Vol. 22, No. 5,514 - The American Reporter - September 7, 2016

by Constance Daley
American Reporter Correspondent
St. Simons Island, Ga.
December 5, 2001
Hominy & Hash

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ST. SIMONS ISLAND, Ga. -- I remember Pearl Harbor. That was the day I went from hopscotch to knitting needles. Yes, I once knit a scarf for the boys in Greenland. Oops! I'm not supposed to mention they're in Greenland.

We knew because we were wise to the ways of brother Bill's codes in a V-mail letter, that conservative little photograph of notes from overseas miniaturized and folded over to conserve paper and envelopes. All mail to servicemen overseas went APO, Army Post Office, destination unknown - at least to us at home.

'At night and in the dark, that incandescent greenish white piping filled me with pride... .'

Bill wrote asking how Dan Verdi was doing. Verdi means green in Italian and Dan was the iceman, delivering a cubic foot of ice every other day.

Why would Bill ask about Dan, who was a fixture in the neighborhood?

Let's see now. Dan? Ice? Green? Iceland? No, Greenland! Get it? Greenland. And we would tell our friends he was safe and we felt so clever. Not for long, though, because more and more V-mails arrived with a censor's blackened-out words. The letters still went APO but where Bill was remained a mystery.

In those early days following December 7, 1941, we occupied ourselves with "doing something, anything" to help the war effort. I was 10 years old, eager to help, easily defeated. My knitting was so shabby, my chore at home became no more than taping fluorescent strips around the light fixtures and doorknobs.

This didn't seem like much as I labored by day, but at night and in the dark, that incandescent greenish white piping filled me with pride. During a "blackout," the glowing border to knob and switch was a distinct advantage in locating the bathroom door or turning the lights back on when the all clear sounded.

When sirens announced a blackout, Mama hurriedly hopped on a chair in the kitchen and tacked a blanket over the window. We would sit in the darkened room and wait. There was no reason not to talk but we were quiet anyway. There were no lights. Blackouts were taken seriously and blankets covering the windows would hide the glow of Papa's cigarette or the faint light on the dial of the radio - which just might draw a kamikaze pilot to us as surely as a moth to the flame ... notwithstanding a continent and an ocean between us.

"Should we blow out the pilot light?" one of us would ask.

"If it's a long blackout, we'd be dead by morning, stupid." came the superior sister's voice.

Today we smile and say, "Have a nice day." In 1941, we somberly looked at each other and said, "Remember Pearl Harbor." We didn't know what to say. The war effort was something we had never seen before and not until recently since. And it never ended.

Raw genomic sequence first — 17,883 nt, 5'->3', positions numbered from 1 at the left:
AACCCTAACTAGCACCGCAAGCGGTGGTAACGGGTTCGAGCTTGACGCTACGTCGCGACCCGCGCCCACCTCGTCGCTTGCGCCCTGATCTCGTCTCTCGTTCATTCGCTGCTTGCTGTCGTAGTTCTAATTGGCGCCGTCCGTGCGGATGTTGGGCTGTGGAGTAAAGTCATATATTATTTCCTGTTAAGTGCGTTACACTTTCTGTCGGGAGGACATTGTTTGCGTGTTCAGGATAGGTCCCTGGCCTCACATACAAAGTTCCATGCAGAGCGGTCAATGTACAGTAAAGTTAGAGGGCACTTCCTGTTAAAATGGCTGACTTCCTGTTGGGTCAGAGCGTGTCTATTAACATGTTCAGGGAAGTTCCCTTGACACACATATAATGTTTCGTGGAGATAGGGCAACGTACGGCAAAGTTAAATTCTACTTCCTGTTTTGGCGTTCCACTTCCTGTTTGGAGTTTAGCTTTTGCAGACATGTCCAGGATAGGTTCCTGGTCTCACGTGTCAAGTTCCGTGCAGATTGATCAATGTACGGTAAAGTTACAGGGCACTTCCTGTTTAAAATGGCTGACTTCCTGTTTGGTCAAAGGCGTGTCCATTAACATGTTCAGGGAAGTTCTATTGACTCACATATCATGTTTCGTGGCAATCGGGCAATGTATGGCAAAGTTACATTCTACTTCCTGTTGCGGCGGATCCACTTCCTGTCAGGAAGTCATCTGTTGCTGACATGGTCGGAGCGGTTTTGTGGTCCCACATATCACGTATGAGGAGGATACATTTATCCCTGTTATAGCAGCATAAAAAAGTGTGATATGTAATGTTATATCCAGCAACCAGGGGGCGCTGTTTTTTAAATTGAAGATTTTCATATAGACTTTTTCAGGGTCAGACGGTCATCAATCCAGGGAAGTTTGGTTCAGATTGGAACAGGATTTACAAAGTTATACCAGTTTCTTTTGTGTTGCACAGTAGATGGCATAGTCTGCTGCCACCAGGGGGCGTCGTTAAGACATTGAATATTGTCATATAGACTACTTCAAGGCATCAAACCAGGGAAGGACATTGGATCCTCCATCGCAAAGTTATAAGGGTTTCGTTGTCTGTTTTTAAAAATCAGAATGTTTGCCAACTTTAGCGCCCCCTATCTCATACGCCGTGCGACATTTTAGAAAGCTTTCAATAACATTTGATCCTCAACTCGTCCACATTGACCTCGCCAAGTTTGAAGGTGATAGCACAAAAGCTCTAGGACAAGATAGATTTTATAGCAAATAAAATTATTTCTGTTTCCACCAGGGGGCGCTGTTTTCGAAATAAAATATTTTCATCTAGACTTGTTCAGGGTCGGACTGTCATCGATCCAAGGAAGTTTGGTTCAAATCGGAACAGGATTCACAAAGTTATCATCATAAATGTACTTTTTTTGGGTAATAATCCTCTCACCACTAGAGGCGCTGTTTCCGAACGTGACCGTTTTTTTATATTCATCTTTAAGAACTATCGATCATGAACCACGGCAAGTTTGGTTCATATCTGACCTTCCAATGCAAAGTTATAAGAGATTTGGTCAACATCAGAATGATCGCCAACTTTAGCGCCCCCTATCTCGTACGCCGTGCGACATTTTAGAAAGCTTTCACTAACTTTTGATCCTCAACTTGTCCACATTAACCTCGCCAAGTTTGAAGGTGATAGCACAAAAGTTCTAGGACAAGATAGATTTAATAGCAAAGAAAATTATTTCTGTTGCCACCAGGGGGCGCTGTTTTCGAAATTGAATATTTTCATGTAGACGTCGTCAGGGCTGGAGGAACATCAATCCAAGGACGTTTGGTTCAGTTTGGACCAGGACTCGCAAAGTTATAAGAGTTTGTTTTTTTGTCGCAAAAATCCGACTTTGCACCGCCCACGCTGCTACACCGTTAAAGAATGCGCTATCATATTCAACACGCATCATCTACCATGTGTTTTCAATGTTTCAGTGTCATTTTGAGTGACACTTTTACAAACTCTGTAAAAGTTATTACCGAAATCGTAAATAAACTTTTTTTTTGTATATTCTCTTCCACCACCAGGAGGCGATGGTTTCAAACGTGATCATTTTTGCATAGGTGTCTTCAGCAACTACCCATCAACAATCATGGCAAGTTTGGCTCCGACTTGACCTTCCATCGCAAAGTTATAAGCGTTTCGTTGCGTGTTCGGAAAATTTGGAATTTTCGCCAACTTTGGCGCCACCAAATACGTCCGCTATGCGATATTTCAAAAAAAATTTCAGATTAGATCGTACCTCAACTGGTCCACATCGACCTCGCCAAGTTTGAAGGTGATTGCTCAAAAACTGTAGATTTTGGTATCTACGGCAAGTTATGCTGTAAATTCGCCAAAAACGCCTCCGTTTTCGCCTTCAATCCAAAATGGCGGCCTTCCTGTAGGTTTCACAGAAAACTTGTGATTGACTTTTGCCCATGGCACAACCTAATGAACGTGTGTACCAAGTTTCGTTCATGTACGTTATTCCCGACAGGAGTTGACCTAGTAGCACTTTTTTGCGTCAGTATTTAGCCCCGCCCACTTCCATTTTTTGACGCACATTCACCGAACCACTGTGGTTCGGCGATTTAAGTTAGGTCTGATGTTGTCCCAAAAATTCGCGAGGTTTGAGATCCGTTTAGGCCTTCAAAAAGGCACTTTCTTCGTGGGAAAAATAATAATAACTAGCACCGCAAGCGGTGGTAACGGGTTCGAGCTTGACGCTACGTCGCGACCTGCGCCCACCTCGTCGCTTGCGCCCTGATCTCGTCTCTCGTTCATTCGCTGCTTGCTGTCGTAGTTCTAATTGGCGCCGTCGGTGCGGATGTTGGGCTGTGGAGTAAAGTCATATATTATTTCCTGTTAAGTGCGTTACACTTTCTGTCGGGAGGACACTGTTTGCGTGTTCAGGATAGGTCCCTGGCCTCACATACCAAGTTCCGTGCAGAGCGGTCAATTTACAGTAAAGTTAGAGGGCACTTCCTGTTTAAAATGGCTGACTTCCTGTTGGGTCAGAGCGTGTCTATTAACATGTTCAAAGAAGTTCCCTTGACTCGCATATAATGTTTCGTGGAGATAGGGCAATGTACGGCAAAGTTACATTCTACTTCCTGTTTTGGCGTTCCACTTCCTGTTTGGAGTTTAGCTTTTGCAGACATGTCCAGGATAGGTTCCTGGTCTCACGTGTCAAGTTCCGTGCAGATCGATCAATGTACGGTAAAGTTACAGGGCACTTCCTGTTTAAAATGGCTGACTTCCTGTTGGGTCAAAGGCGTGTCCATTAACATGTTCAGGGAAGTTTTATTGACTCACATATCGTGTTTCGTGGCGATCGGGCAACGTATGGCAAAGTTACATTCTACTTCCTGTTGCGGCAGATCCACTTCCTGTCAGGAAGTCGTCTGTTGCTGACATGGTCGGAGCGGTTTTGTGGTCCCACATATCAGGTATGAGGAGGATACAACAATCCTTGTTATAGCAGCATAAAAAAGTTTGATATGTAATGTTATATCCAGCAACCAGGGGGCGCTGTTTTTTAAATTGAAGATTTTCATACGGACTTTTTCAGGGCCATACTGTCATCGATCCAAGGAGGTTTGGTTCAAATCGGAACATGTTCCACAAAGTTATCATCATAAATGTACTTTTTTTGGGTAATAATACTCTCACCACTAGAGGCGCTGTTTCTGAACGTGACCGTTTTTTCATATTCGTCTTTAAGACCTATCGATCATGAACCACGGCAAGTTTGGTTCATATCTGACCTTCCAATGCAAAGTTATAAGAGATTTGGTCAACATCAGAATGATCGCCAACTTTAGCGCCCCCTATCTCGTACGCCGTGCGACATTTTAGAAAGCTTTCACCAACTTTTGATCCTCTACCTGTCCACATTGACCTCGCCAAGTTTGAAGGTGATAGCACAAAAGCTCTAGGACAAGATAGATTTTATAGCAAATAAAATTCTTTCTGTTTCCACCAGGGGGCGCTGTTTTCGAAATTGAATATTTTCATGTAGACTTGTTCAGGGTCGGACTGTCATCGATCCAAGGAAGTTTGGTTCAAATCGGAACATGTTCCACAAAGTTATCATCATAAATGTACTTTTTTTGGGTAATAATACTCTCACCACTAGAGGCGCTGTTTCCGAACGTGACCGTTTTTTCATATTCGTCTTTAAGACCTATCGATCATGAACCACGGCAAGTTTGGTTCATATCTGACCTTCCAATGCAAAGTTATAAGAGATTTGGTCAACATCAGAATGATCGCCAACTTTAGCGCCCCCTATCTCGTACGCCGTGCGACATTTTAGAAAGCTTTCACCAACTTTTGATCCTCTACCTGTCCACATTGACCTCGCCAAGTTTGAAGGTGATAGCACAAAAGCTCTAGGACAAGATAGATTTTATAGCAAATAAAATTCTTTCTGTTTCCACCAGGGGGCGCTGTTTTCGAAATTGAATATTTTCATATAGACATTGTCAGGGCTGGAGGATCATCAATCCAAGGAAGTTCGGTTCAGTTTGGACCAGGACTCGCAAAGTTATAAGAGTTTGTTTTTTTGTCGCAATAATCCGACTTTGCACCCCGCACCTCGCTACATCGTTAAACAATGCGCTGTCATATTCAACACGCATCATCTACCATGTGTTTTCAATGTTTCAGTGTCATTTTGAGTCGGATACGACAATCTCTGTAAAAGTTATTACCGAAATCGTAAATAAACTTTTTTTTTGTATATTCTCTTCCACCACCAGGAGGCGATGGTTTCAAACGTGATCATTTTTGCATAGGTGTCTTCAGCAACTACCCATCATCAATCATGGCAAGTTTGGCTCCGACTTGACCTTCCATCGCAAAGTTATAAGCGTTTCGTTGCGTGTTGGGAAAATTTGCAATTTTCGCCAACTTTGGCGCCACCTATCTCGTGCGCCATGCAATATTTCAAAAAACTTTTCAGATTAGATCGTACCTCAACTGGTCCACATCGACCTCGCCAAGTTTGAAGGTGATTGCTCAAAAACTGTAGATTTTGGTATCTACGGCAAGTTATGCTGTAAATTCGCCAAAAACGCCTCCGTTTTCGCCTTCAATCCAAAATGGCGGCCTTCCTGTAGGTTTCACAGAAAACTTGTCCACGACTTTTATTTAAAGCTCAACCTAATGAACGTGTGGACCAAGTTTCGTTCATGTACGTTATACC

From my feeble attempts at knitting a scarf, to my five brothers responding to the call, we made an effort. Kids collected cans, not to be recycled into other cans but to be turned into bombs. Women mended their silk stockings because they wouldn't see new ones again until the war ended. Silk made parachutes and if their stockings looked really scarred with stitches up and down, they'd laugh and say: "Don't you know there's a war on?"

I was seeing all this through the eyes of a 10-year-old and it's that age my mind's eye takes me now. I see the Victory Garden we planted in the backyard with its three rows planted with care by Mama who was raised on a farm in Canada.

Here, in this six-foot square of soil, a hint of the sun lingering a few moments each day at noon, it was an ambitious project. We had three tomato plants, a row of carrots, a row of celery and a row of radishes. Too bad for the radishes; I was toe-to-toe with the line of them each morning and after the first week, I'd bend down and gingerly pluck one from its safe haven just to see if it grew overnight.

Our six-foot plot had the ground beneath it but just as many victory gardens were roof top and what was once laughingly called "tar beach" became "the farm." The more food we grew for our needs at home, the more supplies could be shipped to our troops around the world.

Everyone has his own memories of those war days. When I focus on the evenings, I see Mama and my sister Genevieve at the kitchen table listening to the radio, sipping tea, hearing George Hicks bring the war from the European front, absent-mindedly shuffling cards or reading Ernie Pyle's latest column from the Pacific Theater of the war.

If I hadn't lived through these times of serious concerns, conservation, total dependence upon ourselves, I wouldn't believe it was ever so.

The years since have been filled with excess consumerism, dependence upon others to do what needs to be done so we can do what we want to do, smart machines to lighten the work so we don't have to do it. Except for the occasional gas war or mild recession, the economy during the years following World War II has been booming.

Yet, I remember a popular song in 1941 was "We did it before and we can do it again." And so I could. I can grow tomatoes, I can grow carrots, I can grow lettuce ... well, let's not take it to radishes. I have a shaky confidence in my ability to resist "just a peak." I gre win that time and when Pearl Harbor was bombed the day after my 10th birthday, I knew I would never forget the moment.

How can I see myself so clearly at 10, and now as we celebrate the 60th anniversary of that horrible event realize (Holy Longevity!) I'm turning 70?

Do I remember Pearl Harbor? I not only remember Pearl Harbor but all the re-enactments in between each December 7th. Of course I remember Pearl Harbor. How could I forget? It was a time of war; it was the time of my life.

Copyright 2016 Joe Shea The American Reporter. All Rights Reserved.

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